'Time and Word' is given a totally Bob Marley make-over, 'spliffing' a reggae shuffle, sunny violin that meows and recognizable lyrics from famous rock songs of the past , a party 'time classic for sure. Guitarist Jamie Glaser spits out a stinging guitar solo from nowhere that really smokes (pardon the pun). The still very tropical 'Infinite Mirage' is a JL Ponty instrumental classic ('Mirage') that has been tailored with a new suit, a vocal presentation that does it justice while seeking out new meandering horizons for the arrangement to develop. Very urban cool and smooth as silk. 'Soul Eternal' continues the bright disposition with its insistent and exuberant violin foray toying with Wally Minko's choppy organ and Jon's easy scat singing, comfortable with the new-age message he provides with such ease and conviction. His lung capacity remains quite unbelievable.

A couple of Yes classics will alter the sonic landscape only so slightly, 'Wondrous Stories' with its beautiful piano introduction is pure magic, the acoustic guitar rippling through with fluid grace and of course Jon telling his wondrous story, violin in tow, jazz scat singing right behind. Simple and beautiful. 'And You & I' is equally reshaped with great facility, elegant piano in lieu of slippery synthesizers, creating a mellow, lounge mood that works just fine.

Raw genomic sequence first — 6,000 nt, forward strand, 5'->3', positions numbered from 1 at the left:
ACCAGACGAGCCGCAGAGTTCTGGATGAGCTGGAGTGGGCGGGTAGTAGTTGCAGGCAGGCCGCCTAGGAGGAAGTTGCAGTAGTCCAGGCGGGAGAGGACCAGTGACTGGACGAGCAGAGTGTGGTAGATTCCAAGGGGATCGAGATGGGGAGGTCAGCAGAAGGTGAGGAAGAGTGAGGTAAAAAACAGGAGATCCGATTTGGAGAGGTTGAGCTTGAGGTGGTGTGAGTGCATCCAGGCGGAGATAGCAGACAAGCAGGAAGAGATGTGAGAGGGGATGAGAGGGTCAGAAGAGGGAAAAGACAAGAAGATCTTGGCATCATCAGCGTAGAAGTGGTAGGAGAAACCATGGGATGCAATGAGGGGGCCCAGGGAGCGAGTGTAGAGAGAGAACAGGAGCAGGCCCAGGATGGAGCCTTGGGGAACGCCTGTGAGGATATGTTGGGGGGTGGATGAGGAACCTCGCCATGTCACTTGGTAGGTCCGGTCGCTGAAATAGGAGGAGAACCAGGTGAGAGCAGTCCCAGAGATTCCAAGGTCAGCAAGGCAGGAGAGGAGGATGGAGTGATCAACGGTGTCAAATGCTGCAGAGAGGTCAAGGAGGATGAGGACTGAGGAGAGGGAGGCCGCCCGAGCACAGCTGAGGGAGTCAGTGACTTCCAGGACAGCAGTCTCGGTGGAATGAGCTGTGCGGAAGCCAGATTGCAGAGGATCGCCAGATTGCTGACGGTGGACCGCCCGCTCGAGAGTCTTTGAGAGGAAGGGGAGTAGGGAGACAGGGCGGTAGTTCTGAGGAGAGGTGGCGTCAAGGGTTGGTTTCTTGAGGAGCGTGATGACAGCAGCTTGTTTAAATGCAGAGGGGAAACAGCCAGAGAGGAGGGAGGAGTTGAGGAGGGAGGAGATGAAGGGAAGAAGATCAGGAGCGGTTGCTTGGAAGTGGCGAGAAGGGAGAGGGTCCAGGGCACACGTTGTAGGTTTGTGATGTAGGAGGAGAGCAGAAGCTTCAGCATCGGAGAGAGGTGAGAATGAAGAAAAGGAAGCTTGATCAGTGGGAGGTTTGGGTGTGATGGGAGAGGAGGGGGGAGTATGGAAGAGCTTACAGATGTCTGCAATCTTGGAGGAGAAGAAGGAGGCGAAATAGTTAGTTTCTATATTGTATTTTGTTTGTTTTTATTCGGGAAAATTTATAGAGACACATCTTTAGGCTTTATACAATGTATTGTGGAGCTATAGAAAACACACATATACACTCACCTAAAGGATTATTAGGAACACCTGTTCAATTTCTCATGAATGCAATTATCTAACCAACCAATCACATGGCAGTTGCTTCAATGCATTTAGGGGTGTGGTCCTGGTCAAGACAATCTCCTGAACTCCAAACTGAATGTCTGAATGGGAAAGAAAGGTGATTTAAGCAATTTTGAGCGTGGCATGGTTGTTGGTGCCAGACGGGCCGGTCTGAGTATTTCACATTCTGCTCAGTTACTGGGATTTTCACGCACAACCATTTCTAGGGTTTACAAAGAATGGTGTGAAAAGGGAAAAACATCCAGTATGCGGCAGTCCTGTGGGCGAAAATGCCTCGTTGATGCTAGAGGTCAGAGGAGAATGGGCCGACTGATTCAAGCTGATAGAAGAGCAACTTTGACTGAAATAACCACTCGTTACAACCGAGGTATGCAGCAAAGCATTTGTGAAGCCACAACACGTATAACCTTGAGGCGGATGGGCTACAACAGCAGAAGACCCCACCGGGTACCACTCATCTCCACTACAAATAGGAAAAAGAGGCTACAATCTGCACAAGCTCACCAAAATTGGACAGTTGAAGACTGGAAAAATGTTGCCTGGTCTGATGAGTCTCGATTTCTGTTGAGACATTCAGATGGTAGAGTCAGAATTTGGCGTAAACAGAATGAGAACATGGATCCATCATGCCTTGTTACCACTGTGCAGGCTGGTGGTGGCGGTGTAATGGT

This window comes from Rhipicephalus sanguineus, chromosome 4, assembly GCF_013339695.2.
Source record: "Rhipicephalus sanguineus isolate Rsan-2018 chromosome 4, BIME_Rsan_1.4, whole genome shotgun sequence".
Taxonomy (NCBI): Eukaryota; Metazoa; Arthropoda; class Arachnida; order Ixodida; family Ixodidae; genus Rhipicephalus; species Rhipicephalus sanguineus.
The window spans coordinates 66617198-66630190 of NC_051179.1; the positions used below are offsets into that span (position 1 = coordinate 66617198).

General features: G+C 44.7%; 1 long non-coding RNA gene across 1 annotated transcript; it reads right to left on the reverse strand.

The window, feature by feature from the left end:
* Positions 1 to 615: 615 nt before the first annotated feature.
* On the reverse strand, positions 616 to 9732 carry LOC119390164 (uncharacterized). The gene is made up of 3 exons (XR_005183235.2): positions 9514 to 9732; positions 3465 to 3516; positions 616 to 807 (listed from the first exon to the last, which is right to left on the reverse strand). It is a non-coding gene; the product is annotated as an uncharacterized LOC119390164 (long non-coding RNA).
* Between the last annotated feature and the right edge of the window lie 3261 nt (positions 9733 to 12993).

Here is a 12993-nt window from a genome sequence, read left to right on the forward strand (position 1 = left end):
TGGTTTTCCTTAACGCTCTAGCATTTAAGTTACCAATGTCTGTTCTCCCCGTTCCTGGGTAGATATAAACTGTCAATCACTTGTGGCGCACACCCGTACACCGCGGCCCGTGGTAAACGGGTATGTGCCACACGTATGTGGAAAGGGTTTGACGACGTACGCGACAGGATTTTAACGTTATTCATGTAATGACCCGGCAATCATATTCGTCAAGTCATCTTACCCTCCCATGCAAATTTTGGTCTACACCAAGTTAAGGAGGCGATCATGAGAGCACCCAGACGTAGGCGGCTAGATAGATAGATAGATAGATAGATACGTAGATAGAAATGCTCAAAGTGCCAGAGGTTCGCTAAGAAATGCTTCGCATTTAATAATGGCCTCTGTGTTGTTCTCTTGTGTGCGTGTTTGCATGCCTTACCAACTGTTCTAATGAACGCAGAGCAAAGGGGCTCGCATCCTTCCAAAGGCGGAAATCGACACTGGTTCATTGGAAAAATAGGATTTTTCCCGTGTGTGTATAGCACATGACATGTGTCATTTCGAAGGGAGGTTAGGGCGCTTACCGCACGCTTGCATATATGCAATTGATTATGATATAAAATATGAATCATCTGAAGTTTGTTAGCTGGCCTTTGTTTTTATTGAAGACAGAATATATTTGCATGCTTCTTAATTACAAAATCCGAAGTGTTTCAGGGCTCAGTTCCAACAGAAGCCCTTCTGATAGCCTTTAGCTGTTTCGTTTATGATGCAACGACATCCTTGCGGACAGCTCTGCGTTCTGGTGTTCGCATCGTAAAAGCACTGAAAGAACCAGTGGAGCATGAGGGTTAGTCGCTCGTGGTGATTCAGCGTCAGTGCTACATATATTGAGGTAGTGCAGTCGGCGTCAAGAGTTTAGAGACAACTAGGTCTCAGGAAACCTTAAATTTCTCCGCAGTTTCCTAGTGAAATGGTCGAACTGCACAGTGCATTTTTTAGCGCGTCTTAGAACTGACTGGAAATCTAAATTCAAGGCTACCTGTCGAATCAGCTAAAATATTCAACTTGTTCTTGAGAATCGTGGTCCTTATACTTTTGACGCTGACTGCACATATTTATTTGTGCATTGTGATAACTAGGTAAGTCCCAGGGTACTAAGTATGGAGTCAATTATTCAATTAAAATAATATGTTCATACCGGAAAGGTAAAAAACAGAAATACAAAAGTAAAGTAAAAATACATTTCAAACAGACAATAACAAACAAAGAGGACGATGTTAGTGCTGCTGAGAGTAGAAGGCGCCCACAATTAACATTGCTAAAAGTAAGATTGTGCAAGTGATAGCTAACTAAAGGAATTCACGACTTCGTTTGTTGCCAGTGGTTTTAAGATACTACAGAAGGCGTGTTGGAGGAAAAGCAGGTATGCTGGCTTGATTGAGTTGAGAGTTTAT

The Ponty jazz-rock excellence reappears on the thrilling violin-led 'Renaissance of the Sun', a tour de force that has the French-Californian doing some miraculous things to his seductive instrument, piano again in alliance , a retooling of the Aurora album classic 'Renaissance', complete with audience 'oohs and aahs' and smoother than velvet piano work from the stellar Wally Minko. This is the longest and proggiest piece her, clocking in over 6 minutes and creating a mood of mesmerized restraint and moving brilliance that just oozes with class and distinction.

'Roundabout' is classic Yes' most recognizable song and in my opinion, cannot be improved over the original as it had too many detailed moments of genius such as Howe's guitar ripple and Squire's monstrous rumble. In fact, the live version has bassist Baron Browne doing a sensational intro on his 5 string bass guitar that will shock your mind, check it out on youtube, bloody ridiculous and really cooks way more than this subdued studio version. While we are at it, his solo on 'Egocentric Molecules', renamed 'Re-Rembering Molecules' is another live show-stopper.